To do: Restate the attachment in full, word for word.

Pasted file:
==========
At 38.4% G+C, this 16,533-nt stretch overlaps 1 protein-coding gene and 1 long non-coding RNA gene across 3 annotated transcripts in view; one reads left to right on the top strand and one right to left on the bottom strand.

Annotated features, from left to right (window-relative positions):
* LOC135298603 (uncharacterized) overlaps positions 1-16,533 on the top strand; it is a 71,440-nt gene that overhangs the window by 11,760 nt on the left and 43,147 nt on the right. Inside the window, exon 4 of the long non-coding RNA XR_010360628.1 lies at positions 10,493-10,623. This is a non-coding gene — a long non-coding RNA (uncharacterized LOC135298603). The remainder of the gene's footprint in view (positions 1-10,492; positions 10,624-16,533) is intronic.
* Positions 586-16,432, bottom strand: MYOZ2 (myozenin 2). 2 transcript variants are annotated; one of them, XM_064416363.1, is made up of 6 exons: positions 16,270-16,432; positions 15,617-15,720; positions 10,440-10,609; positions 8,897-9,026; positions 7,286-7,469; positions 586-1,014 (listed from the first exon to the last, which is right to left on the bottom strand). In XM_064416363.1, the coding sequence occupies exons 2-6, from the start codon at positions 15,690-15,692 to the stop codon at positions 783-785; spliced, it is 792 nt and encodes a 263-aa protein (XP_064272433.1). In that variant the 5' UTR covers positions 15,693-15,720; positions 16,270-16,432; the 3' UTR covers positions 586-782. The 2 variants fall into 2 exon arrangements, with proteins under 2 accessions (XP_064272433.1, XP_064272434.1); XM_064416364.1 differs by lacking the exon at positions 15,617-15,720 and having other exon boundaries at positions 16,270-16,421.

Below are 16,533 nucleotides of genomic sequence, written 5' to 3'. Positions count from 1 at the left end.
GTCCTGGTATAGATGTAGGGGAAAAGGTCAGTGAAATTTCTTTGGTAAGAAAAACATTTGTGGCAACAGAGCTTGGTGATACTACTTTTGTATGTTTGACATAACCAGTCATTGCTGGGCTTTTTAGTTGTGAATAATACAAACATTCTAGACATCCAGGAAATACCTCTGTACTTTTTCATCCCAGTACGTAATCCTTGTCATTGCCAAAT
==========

At 38.4% G+C, this 16,533-nt stretch overlaps 1 protein-coding gene and 1 long non-coding RNA gene across 3 annotated transcripts in view; one reads left to right on the top strand and one right to left on the bottom strand.

Annotated features, from left to right (window-relative positions):
* LOC135298603 (uncharacterized) overlaps positions 1-16,533 on the top strand; it is a 71,440-nt gene that overhangs the window by 11,760 nt on the left and 43,147 nt on the right. Inside the window, exon 4 of the long non-coding RNA XR_010360628.1 lies at positions 10,493-10,623. This is a non-coding gene — a long non-coding RNA (uncharacterized LOC135298603). The remainder of the gene's footprint in view (positions 1-10,492; positions 10,624-16,533) is intronic.
* Positions 586-16,432, bottom strand: MYOZ2 (myozenin 2). 2 transcript variants are annotated; one of them, XM_064416363.1, is made up of 6 exons: positions 16,270-16,432; positions 15,617-15,720; positions 10,440-10,609; positions 8,897-9,026; positions 7,286-7,469; positions 586-1,014 (listed from the first exon to the last, which is right to left on the bottom strand). In XM_064416363.1, the coding sequence occupies exons 2-6, from the start codon at positions 15,690-15,692 to the stop codon at positions 783-785; spliced, it is 792 nt and encodes a 263-aa protein (XP_064272433.1). In that variant the 5' UTR covers positions 15,693-15,720; positions 16,270-16,432; the 3' UTR covers positions 586-782. The 2 variants fall into 2 exon arrangements, with proteins under 2 accessions (XP_064272433.1, XP_064272434.1); XM_064416364.1 differs by lacking the exon at positions 15,617-15,720 and having other exon boundaries at positions 16,270-16,421.

Below are 16,533 nucleotides of genomic sequence, written 5' to 3'. Positions count from 1 at the left end.
GTCCTGGTATAGATGTAGGGGAAAAGGTCAGTGAAATTTCTTTGGTAAGAAAAACATTTGTGGCAACAGAGCTTGGTGATACTACTTTTGTATGTTTGACATAACCAGTCATTGCTGGGCTTTTTAGTTGTGAATAATACAAACATTCTAGACATCCAGGAAATACCTCTGTACTTTTTCATCCCAGTACGTAATCCTTGTCATTGCCAAAT